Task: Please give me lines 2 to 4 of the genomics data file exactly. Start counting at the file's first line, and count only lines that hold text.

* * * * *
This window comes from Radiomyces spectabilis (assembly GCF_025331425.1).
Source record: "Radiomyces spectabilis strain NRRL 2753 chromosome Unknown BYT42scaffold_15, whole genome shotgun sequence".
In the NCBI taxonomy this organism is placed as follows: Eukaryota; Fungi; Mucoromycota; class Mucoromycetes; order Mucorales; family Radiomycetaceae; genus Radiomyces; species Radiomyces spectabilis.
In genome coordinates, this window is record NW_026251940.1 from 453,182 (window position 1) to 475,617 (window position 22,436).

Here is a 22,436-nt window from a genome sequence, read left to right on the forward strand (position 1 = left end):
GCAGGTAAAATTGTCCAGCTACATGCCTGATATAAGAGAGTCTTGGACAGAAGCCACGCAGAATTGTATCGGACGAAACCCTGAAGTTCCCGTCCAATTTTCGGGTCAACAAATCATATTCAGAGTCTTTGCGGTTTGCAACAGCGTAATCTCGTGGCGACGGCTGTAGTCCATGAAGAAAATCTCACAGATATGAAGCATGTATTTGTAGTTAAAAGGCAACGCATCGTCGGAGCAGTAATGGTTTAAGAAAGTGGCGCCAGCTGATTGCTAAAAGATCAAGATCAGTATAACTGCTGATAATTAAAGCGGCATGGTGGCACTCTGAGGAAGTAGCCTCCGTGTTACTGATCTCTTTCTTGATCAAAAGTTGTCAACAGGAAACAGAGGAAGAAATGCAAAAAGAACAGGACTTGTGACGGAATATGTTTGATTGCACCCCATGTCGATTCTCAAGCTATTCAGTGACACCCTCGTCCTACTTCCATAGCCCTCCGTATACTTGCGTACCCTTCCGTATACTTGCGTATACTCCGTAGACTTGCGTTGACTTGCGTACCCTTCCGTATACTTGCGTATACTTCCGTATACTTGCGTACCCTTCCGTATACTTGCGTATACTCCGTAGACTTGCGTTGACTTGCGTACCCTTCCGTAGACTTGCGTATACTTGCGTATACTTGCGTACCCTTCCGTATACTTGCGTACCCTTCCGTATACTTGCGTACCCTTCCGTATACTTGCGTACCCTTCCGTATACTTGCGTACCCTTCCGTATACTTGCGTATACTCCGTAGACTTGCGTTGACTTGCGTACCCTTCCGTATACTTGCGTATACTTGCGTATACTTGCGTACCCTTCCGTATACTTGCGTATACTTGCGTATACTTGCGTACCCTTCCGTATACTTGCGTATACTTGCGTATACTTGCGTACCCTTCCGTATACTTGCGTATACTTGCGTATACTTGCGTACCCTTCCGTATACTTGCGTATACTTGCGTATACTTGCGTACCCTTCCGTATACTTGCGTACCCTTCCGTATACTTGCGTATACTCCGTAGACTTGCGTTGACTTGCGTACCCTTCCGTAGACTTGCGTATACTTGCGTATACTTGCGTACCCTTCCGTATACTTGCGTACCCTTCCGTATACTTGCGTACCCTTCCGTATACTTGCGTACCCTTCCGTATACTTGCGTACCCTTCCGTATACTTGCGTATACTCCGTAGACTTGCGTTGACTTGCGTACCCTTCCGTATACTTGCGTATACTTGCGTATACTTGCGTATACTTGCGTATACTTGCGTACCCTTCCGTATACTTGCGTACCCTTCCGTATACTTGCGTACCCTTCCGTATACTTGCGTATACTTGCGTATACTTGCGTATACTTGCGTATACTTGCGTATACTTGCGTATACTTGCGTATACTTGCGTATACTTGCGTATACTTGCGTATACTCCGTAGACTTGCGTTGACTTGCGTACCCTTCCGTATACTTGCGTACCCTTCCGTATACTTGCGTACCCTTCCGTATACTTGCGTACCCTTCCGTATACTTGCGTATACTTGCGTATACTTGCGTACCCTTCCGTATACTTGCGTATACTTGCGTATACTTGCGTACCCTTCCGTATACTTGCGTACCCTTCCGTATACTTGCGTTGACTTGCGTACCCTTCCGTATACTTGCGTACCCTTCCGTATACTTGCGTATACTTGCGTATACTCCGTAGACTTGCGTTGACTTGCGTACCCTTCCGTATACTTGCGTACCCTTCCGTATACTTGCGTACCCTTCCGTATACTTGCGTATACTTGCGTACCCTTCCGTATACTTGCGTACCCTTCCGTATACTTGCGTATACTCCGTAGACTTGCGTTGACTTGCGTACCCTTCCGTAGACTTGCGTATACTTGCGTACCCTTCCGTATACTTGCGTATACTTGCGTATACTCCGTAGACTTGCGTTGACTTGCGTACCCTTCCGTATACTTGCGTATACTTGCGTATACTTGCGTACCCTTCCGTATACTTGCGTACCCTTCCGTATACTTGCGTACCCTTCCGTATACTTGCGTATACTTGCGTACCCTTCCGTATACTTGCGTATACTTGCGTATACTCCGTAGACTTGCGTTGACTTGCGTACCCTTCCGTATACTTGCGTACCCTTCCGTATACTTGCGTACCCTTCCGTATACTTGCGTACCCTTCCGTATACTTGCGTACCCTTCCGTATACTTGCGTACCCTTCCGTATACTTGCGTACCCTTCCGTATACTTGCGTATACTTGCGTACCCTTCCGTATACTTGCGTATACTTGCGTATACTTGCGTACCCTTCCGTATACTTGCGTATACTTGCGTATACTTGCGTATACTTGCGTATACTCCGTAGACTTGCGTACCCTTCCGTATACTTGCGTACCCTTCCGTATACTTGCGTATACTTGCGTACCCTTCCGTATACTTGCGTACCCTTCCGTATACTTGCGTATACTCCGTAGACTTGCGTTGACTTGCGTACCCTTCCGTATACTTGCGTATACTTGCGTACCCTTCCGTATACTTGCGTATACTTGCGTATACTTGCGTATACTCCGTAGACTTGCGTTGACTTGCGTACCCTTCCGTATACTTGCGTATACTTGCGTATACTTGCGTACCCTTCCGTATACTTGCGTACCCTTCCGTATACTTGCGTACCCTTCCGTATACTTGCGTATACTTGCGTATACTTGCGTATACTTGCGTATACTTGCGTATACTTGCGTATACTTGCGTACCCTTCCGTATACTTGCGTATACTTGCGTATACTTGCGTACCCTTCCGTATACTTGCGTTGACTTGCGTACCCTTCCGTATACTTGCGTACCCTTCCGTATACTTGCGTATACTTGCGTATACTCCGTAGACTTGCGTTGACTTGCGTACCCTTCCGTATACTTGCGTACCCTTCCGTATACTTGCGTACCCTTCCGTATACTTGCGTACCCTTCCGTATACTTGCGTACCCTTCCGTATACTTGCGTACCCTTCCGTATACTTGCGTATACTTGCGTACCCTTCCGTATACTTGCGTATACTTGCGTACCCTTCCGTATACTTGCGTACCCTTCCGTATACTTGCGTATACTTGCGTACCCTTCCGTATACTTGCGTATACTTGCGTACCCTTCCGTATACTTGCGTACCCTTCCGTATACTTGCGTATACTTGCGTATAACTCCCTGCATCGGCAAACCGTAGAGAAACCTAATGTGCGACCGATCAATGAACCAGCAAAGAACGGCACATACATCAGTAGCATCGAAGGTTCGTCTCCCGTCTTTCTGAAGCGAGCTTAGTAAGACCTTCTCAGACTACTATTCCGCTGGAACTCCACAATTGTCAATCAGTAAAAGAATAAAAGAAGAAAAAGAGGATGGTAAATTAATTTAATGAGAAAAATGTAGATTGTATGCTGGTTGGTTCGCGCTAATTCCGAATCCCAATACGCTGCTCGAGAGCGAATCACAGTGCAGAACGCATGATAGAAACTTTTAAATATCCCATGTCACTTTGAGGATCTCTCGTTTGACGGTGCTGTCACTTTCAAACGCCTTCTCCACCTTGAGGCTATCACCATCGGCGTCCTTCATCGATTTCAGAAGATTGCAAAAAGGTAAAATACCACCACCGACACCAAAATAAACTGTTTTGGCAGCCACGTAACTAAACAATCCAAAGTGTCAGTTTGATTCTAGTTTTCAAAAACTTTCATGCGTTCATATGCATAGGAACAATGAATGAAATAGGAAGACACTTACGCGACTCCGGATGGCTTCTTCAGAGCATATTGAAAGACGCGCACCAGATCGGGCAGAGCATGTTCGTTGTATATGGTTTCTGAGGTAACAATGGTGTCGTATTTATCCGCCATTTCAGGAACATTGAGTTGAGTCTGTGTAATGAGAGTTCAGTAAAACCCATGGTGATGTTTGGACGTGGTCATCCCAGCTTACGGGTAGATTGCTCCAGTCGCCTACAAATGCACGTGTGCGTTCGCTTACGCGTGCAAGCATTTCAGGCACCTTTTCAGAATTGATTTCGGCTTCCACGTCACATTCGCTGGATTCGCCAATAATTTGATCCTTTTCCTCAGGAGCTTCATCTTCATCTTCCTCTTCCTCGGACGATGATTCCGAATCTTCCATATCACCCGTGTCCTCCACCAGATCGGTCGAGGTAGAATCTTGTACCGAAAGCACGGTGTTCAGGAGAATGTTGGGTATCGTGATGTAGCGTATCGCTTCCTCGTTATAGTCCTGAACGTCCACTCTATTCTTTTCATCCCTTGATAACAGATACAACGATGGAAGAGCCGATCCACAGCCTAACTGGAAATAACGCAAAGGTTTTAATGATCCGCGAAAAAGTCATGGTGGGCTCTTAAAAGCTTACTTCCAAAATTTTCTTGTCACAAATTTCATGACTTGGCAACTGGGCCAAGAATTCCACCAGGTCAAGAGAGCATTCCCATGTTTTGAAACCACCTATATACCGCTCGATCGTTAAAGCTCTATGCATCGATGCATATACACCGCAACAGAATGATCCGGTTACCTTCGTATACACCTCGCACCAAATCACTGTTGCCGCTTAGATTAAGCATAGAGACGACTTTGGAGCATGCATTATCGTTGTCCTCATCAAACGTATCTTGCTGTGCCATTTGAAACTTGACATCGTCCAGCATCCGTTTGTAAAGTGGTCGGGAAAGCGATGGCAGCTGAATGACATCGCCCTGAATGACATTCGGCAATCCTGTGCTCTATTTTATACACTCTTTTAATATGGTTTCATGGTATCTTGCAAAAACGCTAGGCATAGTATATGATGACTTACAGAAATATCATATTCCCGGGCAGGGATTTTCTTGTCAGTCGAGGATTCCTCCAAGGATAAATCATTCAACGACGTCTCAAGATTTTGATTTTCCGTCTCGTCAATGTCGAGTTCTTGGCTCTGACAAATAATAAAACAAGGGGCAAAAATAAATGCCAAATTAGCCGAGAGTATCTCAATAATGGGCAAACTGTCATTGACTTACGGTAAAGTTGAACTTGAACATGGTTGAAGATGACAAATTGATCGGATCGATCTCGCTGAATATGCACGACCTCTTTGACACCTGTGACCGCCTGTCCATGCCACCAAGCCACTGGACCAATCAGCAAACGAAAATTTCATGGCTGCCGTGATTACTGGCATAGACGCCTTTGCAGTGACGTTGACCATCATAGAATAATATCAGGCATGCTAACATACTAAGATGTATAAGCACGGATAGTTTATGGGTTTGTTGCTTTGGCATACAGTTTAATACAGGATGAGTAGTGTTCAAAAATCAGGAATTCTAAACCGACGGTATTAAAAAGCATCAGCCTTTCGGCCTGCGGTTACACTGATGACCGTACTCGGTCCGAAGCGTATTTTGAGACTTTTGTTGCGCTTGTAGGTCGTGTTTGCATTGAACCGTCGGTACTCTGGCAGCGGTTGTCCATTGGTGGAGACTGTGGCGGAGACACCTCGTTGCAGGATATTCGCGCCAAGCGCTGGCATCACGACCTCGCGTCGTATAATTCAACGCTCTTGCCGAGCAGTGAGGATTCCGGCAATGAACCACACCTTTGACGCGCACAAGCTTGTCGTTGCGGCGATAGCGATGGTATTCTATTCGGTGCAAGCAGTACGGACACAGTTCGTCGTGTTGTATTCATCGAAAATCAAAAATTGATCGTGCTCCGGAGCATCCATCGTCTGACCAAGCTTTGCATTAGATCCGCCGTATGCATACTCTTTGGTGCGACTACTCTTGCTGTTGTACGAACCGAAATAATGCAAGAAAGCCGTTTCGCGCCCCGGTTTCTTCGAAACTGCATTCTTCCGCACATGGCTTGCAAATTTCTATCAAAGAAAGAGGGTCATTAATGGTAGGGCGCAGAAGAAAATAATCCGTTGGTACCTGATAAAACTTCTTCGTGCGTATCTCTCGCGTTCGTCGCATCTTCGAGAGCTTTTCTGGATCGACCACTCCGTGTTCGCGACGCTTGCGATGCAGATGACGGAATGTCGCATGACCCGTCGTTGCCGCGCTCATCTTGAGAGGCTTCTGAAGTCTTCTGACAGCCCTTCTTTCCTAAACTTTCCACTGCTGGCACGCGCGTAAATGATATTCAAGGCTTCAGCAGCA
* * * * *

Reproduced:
Source record: "Radiomyces spectabilis strain NRRL 2753 chromosome Unknown BYT42scaffold_15, whole genome shotgun sequence".
In the NCBI taxonomy this organism is placed as follows: Eukaryota; Fungi; Mucoromycota; class Mucoromycetes; order Mucorales; family Radiomycetaceae; genus Radiomyces; species Radiomyces spectabilis.
In genome coordinates, this window is record NW_026251940.1 from 453,182 (window position 1) to 475,617 (window position 22,436).